Arrow Energy has awarded university scholarships to 20 Indigenous students at five of Queensland’s leading universities.
The recipients are the latest members of the Arrow Energy Indigenous University Scholarships program.
From medical science or engineering to primary education or archaeology degrees, these students are determined to make a difference in their future careers.
The latest recipients include:
· Dharug-Wiradjuri woman Cherryl Luck, from Townsville, who is completing a Bachelor of Arts (Indigenous and Archaeology) at James Cook University. Cherryl would like to build understanding between Indigenous and non-Indigenous culture through archaeological evidence to give acceptance to traditions and their value in a globalised world.
· Caitlin Easton, a Bundjalung woman who lives in Toowoomba, is undertaking a Master of Science program at University of Southern Queensland, with a focus on developing a suicide prevention framework for Indigenous youth.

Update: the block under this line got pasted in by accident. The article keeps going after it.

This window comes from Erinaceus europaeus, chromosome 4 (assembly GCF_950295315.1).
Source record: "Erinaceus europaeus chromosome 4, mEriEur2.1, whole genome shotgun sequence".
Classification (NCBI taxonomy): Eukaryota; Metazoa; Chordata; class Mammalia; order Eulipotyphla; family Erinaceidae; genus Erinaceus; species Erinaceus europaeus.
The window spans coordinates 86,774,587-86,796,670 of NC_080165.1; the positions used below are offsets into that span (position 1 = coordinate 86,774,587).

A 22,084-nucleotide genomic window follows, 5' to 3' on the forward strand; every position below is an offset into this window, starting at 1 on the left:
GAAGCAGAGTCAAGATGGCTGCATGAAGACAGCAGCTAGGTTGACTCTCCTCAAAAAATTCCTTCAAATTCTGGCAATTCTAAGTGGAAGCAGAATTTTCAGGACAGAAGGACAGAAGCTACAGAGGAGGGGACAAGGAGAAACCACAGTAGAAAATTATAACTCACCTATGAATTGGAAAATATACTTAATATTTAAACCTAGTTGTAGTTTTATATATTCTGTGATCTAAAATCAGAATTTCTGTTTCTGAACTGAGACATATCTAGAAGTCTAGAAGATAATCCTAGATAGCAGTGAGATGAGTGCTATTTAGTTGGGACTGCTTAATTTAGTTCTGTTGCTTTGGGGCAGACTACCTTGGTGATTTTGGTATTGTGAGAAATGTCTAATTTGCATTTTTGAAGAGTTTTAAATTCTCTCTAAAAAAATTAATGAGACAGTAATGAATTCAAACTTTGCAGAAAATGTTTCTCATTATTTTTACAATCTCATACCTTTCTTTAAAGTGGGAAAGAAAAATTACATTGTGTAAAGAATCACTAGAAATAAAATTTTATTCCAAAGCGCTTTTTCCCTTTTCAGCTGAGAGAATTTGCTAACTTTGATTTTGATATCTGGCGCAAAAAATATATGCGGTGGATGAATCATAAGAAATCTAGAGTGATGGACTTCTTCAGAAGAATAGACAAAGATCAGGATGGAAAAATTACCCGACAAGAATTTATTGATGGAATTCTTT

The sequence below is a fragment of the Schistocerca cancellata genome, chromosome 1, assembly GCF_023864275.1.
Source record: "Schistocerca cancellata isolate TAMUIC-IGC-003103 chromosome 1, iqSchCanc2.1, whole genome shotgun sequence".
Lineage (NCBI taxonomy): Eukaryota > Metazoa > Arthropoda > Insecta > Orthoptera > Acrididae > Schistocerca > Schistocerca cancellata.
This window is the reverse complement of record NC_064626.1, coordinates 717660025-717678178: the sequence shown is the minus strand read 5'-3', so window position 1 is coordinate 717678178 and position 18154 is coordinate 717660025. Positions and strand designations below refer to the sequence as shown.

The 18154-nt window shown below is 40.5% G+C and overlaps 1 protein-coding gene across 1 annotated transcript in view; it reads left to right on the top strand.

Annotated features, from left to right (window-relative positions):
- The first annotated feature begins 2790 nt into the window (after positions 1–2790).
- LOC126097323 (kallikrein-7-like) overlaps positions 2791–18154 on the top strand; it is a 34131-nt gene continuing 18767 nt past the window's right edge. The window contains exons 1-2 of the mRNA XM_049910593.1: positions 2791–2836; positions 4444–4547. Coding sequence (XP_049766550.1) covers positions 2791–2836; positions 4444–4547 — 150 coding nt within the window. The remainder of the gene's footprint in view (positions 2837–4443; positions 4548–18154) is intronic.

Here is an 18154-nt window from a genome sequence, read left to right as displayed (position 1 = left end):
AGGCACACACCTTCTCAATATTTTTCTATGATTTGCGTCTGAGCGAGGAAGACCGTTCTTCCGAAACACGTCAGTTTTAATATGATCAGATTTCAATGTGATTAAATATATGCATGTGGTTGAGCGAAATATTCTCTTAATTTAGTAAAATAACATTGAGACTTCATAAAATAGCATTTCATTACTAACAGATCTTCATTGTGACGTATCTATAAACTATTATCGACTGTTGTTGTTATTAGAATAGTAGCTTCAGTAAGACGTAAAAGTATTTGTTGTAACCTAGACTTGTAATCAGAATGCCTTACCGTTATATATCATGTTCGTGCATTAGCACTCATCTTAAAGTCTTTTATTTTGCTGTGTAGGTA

· Christie Wishart from Bundaberg is a Ngugi woman who is completing a Bachelor of Medical Science at Central Queensland University. Christie wants to specialise in Indigenous healthcare as a dietician and provide her services to remote communities.
“As a single mother of three and full-time student, receiving this scholarship is a great benefit to both myself and my family,” Ms Wishart said.
“My interest in health began after many years living in regional and rural towns with large Indigenous populations – here I saw the disadvantages still faced by many people – even within my own family.
“I am determined to make a difference in my community, set an example for my children, and be part of closing the health gap that many Indigenous people still face.”
Arrow has been maintaining 25 to 30 scholarships for Indigenous students at universities around Queensland since launching the program in 2012.
The program is in partnership with Central Queensland University, Griffith University, Queensland University of Technology, James Cook University and University of Southern Queensland.